Dairy Farmers


Pennsylvania’s agriculture secretary has stepped in to try to buy more time for 42 dairy farmers in Lancaster and Lebanon counties who are losing milk contracts, LNP reported Wednesday. Secretary Russell Redding sent a letter to Texas-based Dean Dairy Holdings LLC, asking the nation’s largest dairy milk processor to give the farmers more than 90 days to find other outlets for their milk. Dean recently sent letters to the farmers, saying they could no longer sell their milk to the Wengert’s Swiss Premium Dairy in Lebanon County after May 31. At the same time, as LNP’s Ad Crable reported March 18, the ongoing dairy crisis has prompted groups in Pennsylvania and Lancaster County to help dairy farmers and their families who are dealing with emotional stress.

This is a bad time to be a dairy farmer. But it’s important that we understand the depth of the crisis and that farmers know help is available.

“I think there’s a little feeling of desperation out there — what do you do?” Lisa Graybeal, a Fulton Township dairy farmer, told Crable.

As Crable reported, a New England dairy cooperative recently sent out suicide prevention letters along with milk checks because three farmers had killed themselves in the last three years.

The Lancaster County Agriculture Council is considering publishing a pamphlet for local dairy farmers and families listing local counselors and church leaders they can contact for stress management and financial counseling. The pamphlets would be distributed to local feed companies, milk haulers, equipment dealers, those regularly in contact with dairy farmers and others whom farmers trust, Crable reported.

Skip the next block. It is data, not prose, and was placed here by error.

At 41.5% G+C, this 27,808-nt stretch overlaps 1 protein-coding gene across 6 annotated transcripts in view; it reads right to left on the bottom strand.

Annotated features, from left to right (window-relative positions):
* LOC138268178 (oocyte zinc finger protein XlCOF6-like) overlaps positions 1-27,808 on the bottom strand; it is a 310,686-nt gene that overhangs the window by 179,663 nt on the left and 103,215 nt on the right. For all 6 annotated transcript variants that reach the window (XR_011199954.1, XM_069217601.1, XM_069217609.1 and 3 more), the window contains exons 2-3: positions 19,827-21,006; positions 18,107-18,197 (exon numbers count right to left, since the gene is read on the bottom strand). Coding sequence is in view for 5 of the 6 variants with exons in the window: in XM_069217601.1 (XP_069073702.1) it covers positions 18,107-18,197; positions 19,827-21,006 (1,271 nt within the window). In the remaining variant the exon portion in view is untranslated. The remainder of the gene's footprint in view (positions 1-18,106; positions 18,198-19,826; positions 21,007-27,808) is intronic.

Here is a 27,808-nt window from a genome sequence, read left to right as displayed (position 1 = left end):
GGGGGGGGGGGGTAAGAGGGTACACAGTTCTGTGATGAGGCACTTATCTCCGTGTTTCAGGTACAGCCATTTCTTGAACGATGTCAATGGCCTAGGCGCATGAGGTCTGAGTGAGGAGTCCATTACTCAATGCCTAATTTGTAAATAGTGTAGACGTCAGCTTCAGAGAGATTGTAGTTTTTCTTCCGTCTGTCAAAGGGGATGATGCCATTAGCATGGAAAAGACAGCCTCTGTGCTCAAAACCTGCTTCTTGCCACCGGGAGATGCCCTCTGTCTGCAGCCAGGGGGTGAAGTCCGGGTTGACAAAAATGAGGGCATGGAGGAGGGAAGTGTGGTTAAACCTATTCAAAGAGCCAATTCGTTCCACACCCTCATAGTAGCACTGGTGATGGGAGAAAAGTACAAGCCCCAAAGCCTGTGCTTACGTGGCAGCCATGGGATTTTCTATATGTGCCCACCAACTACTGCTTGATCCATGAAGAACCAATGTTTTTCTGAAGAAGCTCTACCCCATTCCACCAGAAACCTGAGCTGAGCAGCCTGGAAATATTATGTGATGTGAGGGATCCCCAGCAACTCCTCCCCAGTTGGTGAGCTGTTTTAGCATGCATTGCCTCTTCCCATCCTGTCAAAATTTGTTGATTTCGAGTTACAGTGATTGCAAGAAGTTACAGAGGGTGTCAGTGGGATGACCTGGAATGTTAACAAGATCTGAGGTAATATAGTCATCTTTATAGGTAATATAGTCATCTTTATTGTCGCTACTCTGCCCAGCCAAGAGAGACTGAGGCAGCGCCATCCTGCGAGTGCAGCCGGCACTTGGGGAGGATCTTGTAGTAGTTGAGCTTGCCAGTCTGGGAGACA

This is worth pursuing given the gravity of the situation.

Milk prices are down and trending lower. Farmers simply aren’t able to earn enough money to make ends meet. The reality is that many farmers will have no choice but to sell their cows and find another way to make a living.

“I’d rather keep on going,” Ronks dairy farmer Elmer King told Crable in January. “But I don’t see any milk futures as being profitable, so there’s no sense in keeping cows. It’s not profitable.”

Above everything else, this is profoundly sad. As King told Crable, he’s been a dairy farmer his entire life.

And the worst might be yet to come. More milk contracts are likely to be canceled in the near future.

Even in the best of times, farming is a difficult proposition. The days are long and hard. There are no vacations or personal days. Success or failure often depends on factors outside of your control, such as pricing and weather. Farming can be a solitary pursuit, and in times of acute financial and emotional distress, support is often lacking.

The state’s Center for Dairy Excellence recently sent out an appeal to counselors and trained church leaders, Crable reported. It asked them to join a new network that will focus on helping farmers cope with “overwhelming stress and protecting their well-being.”

We hope this important effort succeeds.

“There’s a tremendous amount of stress. There’s a general sense of gloom and doom on many farms. There are some farms that are kind of at the end of it,” retired veterinarian Charles Gardner told LNP. Gardner travels around the state for the center, talking to struggling farmers.

According to a recent study by the U.S. Centers for Disease Control and Prevention, farming has one of the highest suicide rates among occupations.

In these uncertain times in the dairy business, we laud those working to raise awareness of depression and anxiety among dairy farmers, and urge those farmers to seek help if they need it.

Don Risser, a dairy farmer from Bainbridge, told LNP: “I encourage people to reach out to their friends and family and not keep it to themselves. It’s more than they can handle themselves.”

Such is the reality of dairy farming for those who have spent their lives doing it.

In the short term, farmers affected by Dean Dairy’s decision are urging the public to contact Dean Foods (DeanFoods@CaSupport.com) and request that local farmers be given until the end of 2018 to find a new outlet for their milk or to enable them an orderly exit from the industry, the Lebanon Daily News reported. We would also encourage you to contact Dean so, at the very least, farmers can buy a little more time.

In desperate times, perhaps the best we can do is let our farmers know that they don’t have to struggle alone.

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